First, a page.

This is the prime reason why I personally have decided never to use the random dungeon finder again. About 90% of my 30-odd attempts at being in a random group have been unpleasant and stressful. It finally got to the point that I was feeling physically sick when entering a dungeon with a random group. Since I play for enjoyment, I stopped imposing this on myself.
I have been sworn at and harassed because I won some equipment wanted by someone else, even though it was also a valid upgrade for my character. I have been left unresurrected, forced to make a corpse run, and then kicked out while trying to get back to the group. I have had a heap of statistics, which meant nothing to me whatsoever, shoved at me and then been kicked from the group. Yes, I get lost. No, I do not have top-grade equipment. No, I do not know how to use macros in a fixed rotation to maximise my dps (or whatever). However, this is a game to be enjoyed, not a statistics competition!
Fortunately, once you reach a sufficiently high level, it is possible to solo some dungeons. Although the equipment drops will no longer be useful at that level, except possibly for selling in auction, the experience and the satisfaction of completing the dungeon will still be there. In fact, some players spend much of their time on such activities. I look forward to my first solo dungeon!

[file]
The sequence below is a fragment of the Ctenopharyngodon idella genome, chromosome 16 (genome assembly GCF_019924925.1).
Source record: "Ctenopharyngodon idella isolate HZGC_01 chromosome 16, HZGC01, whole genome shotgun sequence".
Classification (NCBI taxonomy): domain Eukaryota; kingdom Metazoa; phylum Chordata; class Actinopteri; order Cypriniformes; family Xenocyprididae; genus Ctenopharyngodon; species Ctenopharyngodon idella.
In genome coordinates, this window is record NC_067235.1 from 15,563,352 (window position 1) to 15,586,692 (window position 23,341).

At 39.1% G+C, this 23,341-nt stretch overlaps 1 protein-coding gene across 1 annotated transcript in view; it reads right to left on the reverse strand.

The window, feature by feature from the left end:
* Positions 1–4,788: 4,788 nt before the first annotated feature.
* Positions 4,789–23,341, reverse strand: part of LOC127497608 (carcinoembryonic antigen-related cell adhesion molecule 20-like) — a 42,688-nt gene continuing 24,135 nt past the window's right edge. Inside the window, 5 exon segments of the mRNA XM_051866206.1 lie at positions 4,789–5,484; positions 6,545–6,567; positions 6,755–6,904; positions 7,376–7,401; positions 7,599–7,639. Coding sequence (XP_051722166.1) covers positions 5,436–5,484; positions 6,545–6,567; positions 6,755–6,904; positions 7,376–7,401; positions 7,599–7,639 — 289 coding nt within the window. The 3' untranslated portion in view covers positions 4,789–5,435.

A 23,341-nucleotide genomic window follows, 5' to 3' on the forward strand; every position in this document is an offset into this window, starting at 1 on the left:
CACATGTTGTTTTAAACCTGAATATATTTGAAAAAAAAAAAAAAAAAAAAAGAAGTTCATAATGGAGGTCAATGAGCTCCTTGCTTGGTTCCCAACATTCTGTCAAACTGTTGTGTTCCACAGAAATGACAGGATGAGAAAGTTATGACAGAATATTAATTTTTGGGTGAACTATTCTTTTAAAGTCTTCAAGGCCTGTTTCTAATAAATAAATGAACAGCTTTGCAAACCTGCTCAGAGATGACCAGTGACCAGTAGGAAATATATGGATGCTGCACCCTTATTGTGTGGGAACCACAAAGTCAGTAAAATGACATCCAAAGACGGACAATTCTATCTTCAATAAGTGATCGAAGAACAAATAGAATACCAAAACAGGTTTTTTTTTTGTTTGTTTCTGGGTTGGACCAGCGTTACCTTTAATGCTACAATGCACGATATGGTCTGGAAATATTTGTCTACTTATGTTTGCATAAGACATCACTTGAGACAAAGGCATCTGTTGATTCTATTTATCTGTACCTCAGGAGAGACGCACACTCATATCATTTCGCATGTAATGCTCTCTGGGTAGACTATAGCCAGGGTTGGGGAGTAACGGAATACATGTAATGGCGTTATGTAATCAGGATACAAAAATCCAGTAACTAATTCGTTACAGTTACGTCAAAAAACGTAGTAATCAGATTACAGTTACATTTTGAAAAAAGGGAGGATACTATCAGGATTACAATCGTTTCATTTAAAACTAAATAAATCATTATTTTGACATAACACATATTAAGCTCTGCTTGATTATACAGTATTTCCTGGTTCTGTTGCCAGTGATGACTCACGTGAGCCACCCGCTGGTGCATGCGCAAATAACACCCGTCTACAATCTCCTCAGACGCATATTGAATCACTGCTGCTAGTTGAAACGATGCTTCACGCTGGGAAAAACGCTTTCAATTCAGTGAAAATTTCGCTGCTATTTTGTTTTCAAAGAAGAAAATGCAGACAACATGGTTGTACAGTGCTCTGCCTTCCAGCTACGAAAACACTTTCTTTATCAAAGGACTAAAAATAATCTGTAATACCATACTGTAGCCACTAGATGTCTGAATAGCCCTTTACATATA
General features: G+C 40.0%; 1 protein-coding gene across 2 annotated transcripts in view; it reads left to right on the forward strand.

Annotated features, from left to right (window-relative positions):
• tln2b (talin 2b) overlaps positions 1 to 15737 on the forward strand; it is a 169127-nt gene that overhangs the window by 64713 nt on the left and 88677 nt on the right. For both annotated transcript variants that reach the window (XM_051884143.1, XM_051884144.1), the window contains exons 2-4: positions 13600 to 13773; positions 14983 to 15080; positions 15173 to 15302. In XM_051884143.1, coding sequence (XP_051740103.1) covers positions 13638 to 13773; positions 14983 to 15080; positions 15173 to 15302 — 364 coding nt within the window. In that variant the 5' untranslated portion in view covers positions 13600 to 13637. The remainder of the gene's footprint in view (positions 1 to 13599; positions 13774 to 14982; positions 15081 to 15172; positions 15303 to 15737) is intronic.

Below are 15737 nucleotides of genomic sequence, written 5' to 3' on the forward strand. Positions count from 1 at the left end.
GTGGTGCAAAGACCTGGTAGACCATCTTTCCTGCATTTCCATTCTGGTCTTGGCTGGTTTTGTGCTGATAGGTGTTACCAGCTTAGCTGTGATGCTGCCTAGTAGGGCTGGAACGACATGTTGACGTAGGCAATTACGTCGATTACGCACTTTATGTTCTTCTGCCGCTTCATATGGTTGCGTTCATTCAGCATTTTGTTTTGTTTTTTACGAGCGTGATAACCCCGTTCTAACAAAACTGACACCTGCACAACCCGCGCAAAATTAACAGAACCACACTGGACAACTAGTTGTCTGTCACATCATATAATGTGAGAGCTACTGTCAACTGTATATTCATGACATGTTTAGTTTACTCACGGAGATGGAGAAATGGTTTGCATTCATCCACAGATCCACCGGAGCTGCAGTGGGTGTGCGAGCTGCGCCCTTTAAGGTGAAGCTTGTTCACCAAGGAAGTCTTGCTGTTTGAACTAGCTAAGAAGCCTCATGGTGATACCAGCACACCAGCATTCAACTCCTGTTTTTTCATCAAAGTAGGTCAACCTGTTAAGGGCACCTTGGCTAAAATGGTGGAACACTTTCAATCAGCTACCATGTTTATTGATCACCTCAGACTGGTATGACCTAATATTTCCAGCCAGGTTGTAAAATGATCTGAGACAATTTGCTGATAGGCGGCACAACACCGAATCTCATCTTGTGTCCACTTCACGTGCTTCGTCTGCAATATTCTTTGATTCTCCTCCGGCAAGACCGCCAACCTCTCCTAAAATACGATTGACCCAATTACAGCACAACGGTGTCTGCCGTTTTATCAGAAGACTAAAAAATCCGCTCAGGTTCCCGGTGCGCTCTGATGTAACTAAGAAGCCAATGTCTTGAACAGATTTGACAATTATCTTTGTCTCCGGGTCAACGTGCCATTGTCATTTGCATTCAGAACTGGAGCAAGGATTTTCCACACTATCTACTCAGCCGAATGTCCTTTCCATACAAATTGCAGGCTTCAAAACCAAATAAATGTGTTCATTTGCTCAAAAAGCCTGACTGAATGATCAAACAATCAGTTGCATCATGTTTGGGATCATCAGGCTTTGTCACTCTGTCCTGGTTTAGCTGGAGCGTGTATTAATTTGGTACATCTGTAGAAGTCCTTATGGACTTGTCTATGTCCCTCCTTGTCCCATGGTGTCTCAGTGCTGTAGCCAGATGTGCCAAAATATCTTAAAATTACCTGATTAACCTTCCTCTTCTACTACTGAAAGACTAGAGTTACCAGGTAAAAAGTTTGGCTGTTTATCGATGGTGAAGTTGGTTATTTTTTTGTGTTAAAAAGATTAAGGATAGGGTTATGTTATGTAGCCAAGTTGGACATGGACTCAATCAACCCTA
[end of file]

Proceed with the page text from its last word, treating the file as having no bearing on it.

Very young frost mage solos heroic level dungeon
Playing with others involves a time commitment that is not always possible. This is particularly true for high-level players participating in raids, who are expected to be on-line at fixed times for several hours at a time. Even at lower levels, guild membership sometimes involves committing to attendance at meetings. Those of us who play for relaxation and fun do not necessarily wish to make Warcraft appointments in our diaries. Moreover, some of us have jobs that involve working all hours to meet deadlines or family commitments, which can make such regular appointments impossible.
Disappointing role play
Apparently, there are excellent role players around on Warcraft. However, it seems that they play in select groups in isolated areas of the Warcraft world! Despite being in a guild that was supposedly all about role play, my own experience was very disappointing. There was little character development and dialogue was wooden and uninspired. What finished it totally was when the guild leader, whom I knew to be 19 years old in real life, wanted to role play with me, whom he knew to be well over 50 years old in real life, in a sleeping chamber at an inn. There is no need to spell out what sort of role play was in question! I am not a prude, but found this situation ridiculous in the extreme!